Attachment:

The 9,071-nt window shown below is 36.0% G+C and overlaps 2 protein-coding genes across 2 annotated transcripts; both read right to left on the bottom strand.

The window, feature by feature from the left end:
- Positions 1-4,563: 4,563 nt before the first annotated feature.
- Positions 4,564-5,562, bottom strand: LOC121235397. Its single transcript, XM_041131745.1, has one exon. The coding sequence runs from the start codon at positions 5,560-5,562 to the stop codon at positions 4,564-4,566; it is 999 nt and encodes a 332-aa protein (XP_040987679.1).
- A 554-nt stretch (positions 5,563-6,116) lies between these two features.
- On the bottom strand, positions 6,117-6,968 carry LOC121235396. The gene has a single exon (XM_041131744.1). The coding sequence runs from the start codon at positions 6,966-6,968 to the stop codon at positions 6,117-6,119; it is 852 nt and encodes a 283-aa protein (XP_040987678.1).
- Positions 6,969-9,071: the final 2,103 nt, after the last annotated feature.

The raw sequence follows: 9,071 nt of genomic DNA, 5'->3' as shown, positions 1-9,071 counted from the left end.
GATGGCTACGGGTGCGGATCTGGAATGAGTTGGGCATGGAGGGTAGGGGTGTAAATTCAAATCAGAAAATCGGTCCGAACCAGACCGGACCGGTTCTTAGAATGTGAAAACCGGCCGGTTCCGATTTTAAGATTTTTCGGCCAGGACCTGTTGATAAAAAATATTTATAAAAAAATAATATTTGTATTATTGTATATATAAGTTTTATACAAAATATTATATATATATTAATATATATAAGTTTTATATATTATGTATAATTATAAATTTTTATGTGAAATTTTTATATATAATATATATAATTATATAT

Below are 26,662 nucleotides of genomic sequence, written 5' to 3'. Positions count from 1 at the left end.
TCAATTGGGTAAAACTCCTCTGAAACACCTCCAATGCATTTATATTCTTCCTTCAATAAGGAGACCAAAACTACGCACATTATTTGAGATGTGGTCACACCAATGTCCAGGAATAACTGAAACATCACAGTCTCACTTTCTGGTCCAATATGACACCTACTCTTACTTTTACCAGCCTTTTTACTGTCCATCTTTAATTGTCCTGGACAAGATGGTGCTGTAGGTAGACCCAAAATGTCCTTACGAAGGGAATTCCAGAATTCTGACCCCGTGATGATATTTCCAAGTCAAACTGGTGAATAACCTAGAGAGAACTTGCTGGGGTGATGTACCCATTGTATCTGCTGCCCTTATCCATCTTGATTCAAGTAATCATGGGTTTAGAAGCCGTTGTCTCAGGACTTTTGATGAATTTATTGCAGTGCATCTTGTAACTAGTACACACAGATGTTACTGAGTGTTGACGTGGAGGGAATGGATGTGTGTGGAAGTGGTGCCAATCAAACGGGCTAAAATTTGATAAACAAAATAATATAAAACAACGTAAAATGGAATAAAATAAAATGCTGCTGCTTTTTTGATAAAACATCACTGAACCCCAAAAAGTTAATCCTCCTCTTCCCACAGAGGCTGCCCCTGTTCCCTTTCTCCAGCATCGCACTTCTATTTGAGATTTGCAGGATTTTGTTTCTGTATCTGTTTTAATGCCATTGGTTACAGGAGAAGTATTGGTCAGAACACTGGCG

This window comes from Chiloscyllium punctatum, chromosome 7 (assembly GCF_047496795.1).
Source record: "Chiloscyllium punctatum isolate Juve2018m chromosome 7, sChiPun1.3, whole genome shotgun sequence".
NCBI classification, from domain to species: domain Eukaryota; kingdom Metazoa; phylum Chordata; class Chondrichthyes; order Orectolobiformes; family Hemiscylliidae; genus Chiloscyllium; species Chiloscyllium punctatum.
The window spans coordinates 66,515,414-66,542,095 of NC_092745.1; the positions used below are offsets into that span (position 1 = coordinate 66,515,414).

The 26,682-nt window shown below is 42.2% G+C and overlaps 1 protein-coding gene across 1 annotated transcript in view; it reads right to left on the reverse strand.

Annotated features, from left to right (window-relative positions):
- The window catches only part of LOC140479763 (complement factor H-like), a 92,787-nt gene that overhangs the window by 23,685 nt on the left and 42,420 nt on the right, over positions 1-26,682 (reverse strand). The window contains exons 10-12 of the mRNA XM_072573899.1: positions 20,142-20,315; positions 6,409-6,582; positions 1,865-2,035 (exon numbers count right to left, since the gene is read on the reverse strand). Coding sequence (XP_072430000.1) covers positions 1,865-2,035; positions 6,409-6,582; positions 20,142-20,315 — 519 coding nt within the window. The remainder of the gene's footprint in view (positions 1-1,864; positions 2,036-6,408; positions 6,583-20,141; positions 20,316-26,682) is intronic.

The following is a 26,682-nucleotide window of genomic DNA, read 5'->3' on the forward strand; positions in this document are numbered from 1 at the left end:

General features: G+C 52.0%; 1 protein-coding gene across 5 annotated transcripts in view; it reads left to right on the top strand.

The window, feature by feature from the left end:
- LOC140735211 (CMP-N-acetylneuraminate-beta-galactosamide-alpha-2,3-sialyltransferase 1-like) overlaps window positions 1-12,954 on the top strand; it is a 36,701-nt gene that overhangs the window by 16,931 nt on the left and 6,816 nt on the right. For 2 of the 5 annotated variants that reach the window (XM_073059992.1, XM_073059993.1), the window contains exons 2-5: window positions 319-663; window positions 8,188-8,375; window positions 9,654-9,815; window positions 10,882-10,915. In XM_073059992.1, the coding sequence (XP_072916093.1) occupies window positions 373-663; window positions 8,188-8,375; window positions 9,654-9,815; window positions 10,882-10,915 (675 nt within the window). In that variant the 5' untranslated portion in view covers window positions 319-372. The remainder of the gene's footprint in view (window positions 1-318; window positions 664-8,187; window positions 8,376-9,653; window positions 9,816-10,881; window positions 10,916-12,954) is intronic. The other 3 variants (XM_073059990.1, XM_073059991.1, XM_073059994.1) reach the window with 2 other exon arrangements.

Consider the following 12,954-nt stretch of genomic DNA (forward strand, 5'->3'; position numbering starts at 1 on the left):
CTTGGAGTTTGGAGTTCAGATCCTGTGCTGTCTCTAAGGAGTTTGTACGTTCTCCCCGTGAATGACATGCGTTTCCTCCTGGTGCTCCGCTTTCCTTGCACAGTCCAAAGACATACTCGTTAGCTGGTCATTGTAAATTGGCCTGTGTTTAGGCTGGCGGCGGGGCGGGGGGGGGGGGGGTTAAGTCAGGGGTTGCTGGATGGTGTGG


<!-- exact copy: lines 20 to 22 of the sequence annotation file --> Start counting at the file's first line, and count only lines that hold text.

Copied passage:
General features: G+C 52.0%; 1 protein-coding gene across 5 annotated transcripts in view; it reads left to right on the top strand.

The window, feature by feature from the left end:
- LOC140735211 (CMP-N-acetylneuraminate-beta-galactosamide-alpha-2,3-sialyltransferase 1-like) overlaps window positions 1-12,954 on the top strand; it is a 36,701-nt gene that overhangs the window by 16,931 nt on the left and 6,816 nt on the right. For 2 of the 5 annotated variants that reach the window (XM_073059992.1, XM_073059993.1), the window contains exons 2-5: window positions 319-663; window positions 8,188-8,375; window positions 9,654-9,815; window positions 10,882-10,915. In XM_073059992.1, the coding sequence (XP_072916093.1) occupies window positions 373-663; window positions 8,188-8,375; window positions 9,654-9,815; window positions 10,882-10,915 (675 nt within the window). In that variant the 5' untranslated portion in view covers window positions 319-372. The remainder of the gene's footprint in view (window positions 1-318; window positions 664-8,187; window positions 8,376-9,653; window positions 9,816-10,881; window positions 10,916-12,954) is intronic. The other 3 variants (XM_073059990.1, XM_073059991.1, XM_073059994.1) reach the window with 2 other exon arrangements.